Huntsman Is Latest to Pay Rob Portman a Call

Huntsman Is Latest to Pay Rob Portman a Call

By Erin McPike - May 18, 2011

Jon Huntsman became the latest GOP 2012 hopeful to pay Ohio Sen. Rob Portman a visit when he dropped by the former OMB director's office Tuesday afternoon.

After 20 months abroad as U.S. ambassador to China, Huntsman has been busy meeting with members of Congress and seeking their advice as he prepares to launch a bid for the White House. It's a standard practice -- these meetings are often set up so the White House hopeful can begin to court the senator or congressman for an endorsement, which can translate into primary-election votes later. With Portman, the goal is a little bit different, even though the first-term senator noted of the current Republican field, "There's an opening for somebody."

In an interview Tuesday, he said, "I'm not going to endorse anybody until we're in the process." He was intimating that he would wait until there is a nominee to endorse, in part because the Buckeye State's primary comes so late.

"Where Ohio really comes into play is the general election," he said, adding, "I want to go into the general election not having played favorites."

What Portman is doing, however, is helping the serious candidates meet with his constituents and schooling them on Ohio's political terrain -- if they want the lesson. He can also introduce them to Ohio's large base of corporate donors, who are heavily concentrated in Cincinnati, which Portman represented in the House for about a dozen years.

And on a statewide level, his campaign team spent countless hours poring over an Ohio jobs plan in last year's Senate election, and he's sending that to any candidate who asks for it.

"I'm not sending it to everybody," he said. "I'm sending it to everybody who I have an e-mail address for." He and an aide joked that that means the "legitimate candidates" -- in other words, Donald Trump never got a copy.

"I speak to Romney, I speak to Pawlenty," he said, referring to two of the current leading establishment candidates, former Govs. Mitt Romney of Massachusetts and Tim Pawlenty of Minnesota.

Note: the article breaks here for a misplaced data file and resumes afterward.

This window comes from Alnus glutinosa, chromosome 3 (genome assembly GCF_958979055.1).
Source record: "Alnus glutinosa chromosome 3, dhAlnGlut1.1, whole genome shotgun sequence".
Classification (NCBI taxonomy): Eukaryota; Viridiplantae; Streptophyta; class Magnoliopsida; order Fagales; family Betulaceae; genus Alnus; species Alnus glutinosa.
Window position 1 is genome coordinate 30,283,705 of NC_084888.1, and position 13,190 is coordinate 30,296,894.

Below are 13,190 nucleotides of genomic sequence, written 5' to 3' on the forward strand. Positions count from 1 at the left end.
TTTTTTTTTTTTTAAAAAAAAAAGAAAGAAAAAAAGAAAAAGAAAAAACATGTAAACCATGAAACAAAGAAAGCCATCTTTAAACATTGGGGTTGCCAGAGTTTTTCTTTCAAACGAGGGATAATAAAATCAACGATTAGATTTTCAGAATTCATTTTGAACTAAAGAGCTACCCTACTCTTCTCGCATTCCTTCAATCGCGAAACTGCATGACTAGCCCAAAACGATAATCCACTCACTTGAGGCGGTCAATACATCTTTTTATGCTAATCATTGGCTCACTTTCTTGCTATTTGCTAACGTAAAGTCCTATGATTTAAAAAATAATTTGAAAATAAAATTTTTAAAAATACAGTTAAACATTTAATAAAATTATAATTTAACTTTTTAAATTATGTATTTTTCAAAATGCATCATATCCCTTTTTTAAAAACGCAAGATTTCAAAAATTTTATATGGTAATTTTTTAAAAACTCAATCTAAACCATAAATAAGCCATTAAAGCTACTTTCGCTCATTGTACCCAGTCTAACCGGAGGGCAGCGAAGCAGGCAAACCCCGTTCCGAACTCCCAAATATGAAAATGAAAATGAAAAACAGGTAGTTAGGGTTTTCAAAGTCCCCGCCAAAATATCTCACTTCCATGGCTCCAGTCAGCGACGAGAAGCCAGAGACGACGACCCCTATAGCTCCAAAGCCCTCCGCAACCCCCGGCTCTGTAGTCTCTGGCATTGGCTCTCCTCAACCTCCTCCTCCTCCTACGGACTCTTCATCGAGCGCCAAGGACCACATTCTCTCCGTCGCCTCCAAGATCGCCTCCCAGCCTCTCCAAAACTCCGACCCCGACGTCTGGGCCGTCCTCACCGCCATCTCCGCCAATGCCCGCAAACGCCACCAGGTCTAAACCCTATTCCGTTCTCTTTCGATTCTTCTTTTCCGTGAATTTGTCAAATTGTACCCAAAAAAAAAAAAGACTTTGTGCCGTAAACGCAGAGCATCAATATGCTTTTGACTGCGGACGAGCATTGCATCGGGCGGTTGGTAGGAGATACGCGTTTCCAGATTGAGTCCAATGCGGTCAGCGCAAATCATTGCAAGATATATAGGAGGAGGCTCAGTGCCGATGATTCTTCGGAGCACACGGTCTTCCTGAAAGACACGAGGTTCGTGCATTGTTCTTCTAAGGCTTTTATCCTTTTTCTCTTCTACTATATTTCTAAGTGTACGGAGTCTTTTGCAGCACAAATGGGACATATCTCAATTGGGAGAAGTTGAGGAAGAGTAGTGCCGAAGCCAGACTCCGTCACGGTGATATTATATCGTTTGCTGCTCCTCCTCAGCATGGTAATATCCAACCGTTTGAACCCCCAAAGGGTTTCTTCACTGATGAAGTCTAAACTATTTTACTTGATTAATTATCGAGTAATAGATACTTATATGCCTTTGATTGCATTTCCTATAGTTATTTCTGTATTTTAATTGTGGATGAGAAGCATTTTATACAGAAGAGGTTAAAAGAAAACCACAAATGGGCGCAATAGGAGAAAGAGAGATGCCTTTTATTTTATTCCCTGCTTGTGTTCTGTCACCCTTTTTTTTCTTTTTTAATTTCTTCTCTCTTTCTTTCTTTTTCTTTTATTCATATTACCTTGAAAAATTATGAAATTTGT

"Pawlenty's been in twice for me since the campaign," he said, explaining that the Minnesotan spoke to his donors and appeared at a fundraising breakfast.

He also said he's in touch with Indiana Gov. Mitch Daniels but doesn't know if he will run. Portman and his wife, Jane, watched on C-SPAN as Daniels' wife, Cheri, spoke to the Indiana Republican Party on Thursday night.

And it was at Portman's request that Daniels made a rare, out-of-state political visit during this year's legislative session in Indiana when he spoke to the Lincoln Day Dinner in Portman's home base of Hamilton County.

"I owe Mitch -- not just for coming in for me during the campaign," he said, joking that he stole Daniels' idea to campaign around his state in an RV.

Portman also has an e-mail dialogue with former House Speaker Newt Gingrich in which the two talk policy. Indeed, Portman is universally viewed by Senate leadership as being perhaps the deepest thinker and most able of the expansive class of freshmen senators, not least because of his time running the Office of Management and Budget and his earlier leadership role in the House. Already he's been a key player in the debt and budget talks in Congress this year.

Politically, Portman is a powerhouse, too. He was Karl Rove's top lieutenant in Ohio in 2004 and barnstormed the state for President Bush. In his own Senate election against Democrat Lee Fisher last year, he banked $16.5 million. While Republican John Kasich ousted then-Gov. Ted Strickland by just two percentage points in 2010, Portman demolished Fisher by more than 17 points.

And Portman has long been discussed as an Ohio pol whose skills could make him attractive nationally. Early on in 2008, he was whispered about as high on Arizona Sen. John McCain's list of potential running mates. Last year, Democrats complained that he was trying to run the best Senate campaign in the country because he was auditioning for bigger things.

It's not surprising, then, that at least one serious presidential campaign team views Portman as possible vice presidential timber -- nor is it surprising that all of the camps want his help.


Erin McPike is a national political reporter for RealClearPolitics. She can be reached at Follow her on Twitter @ErinMcPike.

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